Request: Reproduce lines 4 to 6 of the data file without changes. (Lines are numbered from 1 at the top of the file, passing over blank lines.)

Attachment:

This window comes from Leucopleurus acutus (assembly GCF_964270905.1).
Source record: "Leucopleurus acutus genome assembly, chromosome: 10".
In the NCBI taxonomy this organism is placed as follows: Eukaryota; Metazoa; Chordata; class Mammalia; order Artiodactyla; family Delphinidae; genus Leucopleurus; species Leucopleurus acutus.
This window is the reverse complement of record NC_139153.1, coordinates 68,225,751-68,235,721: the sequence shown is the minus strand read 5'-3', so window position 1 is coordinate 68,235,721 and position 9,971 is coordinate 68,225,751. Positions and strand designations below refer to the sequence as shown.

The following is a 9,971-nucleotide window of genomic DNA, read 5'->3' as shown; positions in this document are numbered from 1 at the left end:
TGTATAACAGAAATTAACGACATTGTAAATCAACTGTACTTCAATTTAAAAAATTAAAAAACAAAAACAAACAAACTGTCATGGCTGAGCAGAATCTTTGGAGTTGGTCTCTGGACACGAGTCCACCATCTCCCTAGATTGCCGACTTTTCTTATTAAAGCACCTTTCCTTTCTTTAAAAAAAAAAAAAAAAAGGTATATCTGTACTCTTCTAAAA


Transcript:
This window is the reverse complement of record NC_139153.1, coordinates 68,225,751-68,235,721: the sequence shown is the minus strand read 5'-3', so window position 1 is coordinate 68,235,721 and position 9,971 is coordinate 68,225,751. Positions and strand designations below refer to the sequence as shown.

The following is a 9,971-nucleotide window of genomic DNA, read 5'->3' as shown; positions in this document are numbered from 1 at the left end:
TGTATAACAGAAATTAACGACATTGTAAATCAACTGTACTTCAATTTAAAAAATTAAAAAACAAAAACAAACAAACTGTCATGGCTGAGCAGAATCTTTGGAGTTGGTCTCTGGACACGAGTCCACCATCTCCCTAGATTGCCGACTTTTCTTATTAAAGCACCTTTCCTTTCTTTAAAAAAAAAAAAAAAAAGGTATATCTGTACTCTTCTAAAA